Cynthia Nixon is speaking out against provisions in the House and Senate health care bills that limit coverage for abortions.

Breeanna Hare
CNN

It's been a little more than a week since Cynthia Nixon flew back from filming "Sex and the City 2" in Morocco, and she's already diving headfirst into the debate surrounding abortion and health care reform.

Nixon, a longtime abortion rights activist, says she can't keep quiet about the recent health care bill amendments that would limit insurance coverage for abortions.

"It's a very basic female right that we need to protect," Nixon said. "What's so frightening about this Stupak ban is that he's found a backdoor way to basically not cover abortion for the vast majority of American women."

The Stupak-Pitts amendment, written by Democratic Rep. Bart Stupak of Michigan and Republican Rep. Joseph R. Pitts of Pennsylvania, is a point of contention in the House health care bill. The amendment would limit funds in the health care bill, preventing subsidies from directly paying for abortions and also from paying for any insurance plan that covers abortions.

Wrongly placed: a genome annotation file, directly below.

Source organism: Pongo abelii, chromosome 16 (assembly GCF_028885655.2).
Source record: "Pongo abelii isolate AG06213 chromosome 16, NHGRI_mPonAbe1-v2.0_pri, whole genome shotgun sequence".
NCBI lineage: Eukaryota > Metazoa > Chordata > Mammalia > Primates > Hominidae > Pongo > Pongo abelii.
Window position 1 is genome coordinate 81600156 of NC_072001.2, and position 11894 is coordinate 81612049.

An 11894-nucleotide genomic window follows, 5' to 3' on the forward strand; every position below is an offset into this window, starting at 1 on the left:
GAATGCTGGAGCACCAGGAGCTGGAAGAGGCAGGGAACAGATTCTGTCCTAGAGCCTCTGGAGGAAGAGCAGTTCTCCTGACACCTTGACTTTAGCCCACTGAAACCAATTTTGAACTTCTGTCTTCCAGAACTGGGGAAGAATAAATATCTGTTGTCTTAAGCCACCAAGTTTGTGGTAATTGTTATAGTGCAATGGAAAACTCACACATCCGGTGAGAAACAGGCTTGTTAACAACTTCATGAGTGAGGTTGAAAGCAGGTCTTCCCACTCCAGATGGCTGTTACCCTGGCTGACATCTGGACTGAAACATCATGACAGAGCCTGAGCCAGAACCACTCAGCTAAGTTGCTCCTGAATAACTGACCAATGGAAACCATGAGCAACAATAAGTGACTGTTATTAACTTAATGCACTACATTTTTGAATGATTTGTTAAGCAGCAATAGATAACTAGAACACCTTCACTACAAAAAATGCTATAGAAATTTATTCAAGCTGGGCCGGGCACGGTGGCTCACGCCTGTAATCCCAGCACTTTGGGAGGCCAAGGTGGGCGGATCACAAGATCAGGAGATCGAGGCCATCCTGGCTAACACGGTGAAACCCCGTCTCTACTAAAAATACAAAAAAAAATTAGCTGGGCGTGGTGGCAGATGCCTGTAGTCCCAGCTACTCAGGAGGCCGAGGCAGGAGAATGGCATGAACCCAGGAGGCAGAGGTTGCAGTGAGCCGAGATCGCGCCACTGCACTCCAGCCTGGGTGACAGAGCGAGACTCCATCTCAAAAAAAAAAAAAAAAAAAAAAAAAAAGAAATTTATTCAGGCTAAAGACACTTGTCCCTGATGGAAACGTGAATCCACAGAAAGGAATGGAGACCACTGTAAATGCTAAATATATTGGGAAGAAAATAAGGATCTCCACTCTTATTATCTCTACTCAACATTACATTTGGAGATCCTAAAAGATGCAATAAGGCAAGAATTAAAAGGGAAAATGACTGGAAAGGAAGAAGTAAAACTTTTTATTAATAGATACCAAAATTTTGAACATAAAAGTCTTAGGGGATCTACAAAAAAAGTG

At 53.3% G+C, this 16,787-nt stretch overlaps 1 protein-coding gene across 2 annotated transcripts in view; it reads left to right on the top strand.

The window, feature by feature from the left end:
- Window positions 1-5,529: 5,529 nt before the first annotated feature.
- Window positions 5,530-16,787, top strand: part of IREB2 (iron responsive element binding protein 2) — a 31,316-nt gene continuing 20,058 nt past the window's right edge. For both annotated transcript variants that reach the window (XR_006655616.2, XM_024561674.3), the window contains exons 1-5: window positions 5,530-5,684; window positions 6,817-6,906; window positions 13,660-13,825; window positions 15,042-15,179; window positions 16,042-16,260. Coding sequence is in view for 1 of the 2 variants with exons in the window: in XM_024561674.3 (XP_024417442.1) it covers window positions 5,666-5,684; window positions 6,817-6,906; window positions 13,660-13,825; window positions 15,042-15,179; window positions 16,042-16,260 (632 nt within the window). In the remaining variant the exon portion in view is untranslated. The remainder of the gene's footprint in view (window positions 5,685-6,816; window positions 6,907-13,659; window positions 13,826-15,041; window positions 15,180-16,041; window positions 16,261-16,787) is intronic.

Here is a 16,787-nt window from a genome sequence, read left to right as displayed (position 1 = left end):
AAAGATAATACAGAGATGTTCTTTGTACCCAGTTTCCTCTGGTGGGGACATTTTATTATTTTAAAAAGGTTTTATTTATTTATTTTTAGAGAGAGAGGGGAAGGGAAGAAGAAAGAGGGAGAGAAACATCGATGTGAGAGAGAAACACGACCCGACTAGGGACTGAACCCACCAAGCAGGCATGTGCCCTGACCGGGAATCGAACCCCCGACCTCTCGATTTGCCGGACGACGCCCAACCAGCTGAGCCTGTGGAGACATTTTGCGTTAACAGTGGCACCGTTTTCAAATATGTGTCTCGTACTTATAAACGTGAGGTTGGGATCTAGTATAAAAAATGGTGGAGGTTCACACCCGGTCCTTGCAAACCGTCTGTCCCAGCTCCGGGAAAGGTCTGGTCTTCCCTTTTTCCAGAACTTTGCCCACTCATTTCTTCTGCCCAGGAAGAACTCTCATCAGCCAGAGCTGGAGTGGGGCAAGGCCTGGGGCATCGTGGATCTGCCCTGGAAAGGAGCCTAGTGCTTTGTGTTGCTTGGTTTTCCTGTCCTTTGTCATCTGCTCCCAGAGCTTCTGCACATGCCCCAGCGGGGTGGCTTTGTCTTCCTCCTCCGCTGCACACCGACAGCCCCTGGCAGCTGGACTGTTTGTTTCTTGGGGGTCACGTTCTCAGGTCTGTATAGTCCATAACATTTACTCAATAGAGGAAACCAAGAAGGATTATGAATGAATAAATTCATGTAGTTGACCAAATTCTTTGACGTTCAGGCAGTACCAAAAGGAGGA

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Filed under: Health Care • Women's Issues • Women's Rights
December 18th, 2009
11:18 AM ET

Don't allow federal funds for abortion

[cnn-photo-caption image=http://i2.cdn.turner.com/cnn/2009/images/12/18/abortion.jpg caption="An abortion demonstrator protests a clinic in Nebraska."]

Orrin Hatch
Special to CNN